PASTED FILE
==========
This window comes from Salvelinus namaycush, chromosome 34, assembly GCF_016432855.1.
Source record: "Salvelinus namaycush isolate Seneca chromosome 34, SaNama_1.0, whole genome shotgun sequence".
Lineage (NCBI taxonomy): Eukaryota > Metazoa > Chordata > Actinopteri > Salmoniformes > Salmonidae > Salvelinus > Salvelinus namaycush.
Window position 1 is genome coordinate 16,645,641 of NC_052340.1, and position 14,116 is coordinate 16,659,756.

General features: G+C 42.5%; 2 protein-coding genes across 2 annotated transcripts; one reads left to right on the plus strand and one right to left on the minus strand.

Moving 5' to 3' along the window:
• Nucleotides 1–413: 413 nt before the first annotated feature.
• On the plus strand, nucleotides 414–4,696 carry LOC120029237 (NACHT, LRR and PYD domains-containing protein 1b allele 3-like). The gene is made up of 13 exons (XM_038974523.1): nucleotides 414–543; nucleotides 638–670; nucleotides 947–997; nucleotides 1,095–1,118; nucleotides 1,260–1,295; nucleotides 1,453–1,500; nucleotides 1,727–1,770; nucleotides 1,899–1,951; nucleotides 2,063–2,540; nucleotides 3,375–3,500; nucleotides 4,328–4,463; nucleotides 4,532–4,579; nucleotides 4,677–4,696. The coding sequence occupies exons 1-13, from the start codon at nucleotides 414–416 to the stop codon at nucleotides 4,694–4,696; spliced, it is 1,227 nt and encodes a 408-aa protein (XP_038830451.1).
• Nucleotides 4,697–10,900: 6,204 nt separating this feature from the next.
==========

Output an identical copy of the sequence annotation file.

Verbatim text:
This window comes from Salvelinus namaycush, chromosome 34, assembly GCF_016432855.1.
Source record: "Salvelinus namaycush isolate Seneca chromosome 34, SaNama_1.0, whole genome shotgun sequence".
Lineage (NCBI taxonomy): Eukaryota > Metazoa > Chordata > Actinopteri > Salmoniformes > Salmonidae > Salvelinus > Salvelinus namaycush.
Window position 1 is genome coordinate 16,645,641 of NC_052340.1, and position 14,116 is coordinate 16,659,756.

General features: G+C 42.5%; 2 protein-coding genes across 2 annotated transcripts; one reads left to right on the plus strand and one right to left on the minus strand.

Moving 5' to 3' along the window:
• Nucleotides 1–413: 413 nt before the first annotated feature.
• On the plus strand, nucleotides 414–4,696 carry LOC120029237 (NACHT, LRR and PYD domains-containing protein 1b allele 3-like). The gene is made up of 13 exons (XM_038974523.1): nucleotides 414–543; nucleotides 638–670; nucleotides 947–997; nucleotides 1,095–1,118; nucleotides 1,260–1,295; nucleotides 1,453–1,500; nucleotides 1,727–1,770; nucleotides 1,899–1,951; nucleotides 2,063–2,540; nucleotides 3,375–3,500; nucleotides 4,328–4,463; nucleotides 4,532–4,579; nucleotides 4,677–4,696. The coding sequence occupies exons 1-13, from the start codon at nucleotides 414–416 to the stop codon at nucleotides 4,694–4,696; spliced, it is 1,227 nt and encodes a 408-aa protein (XP_038830451.1).
• Nucleotides 4,697–10,900: 6,204 nt separating this feature from the next.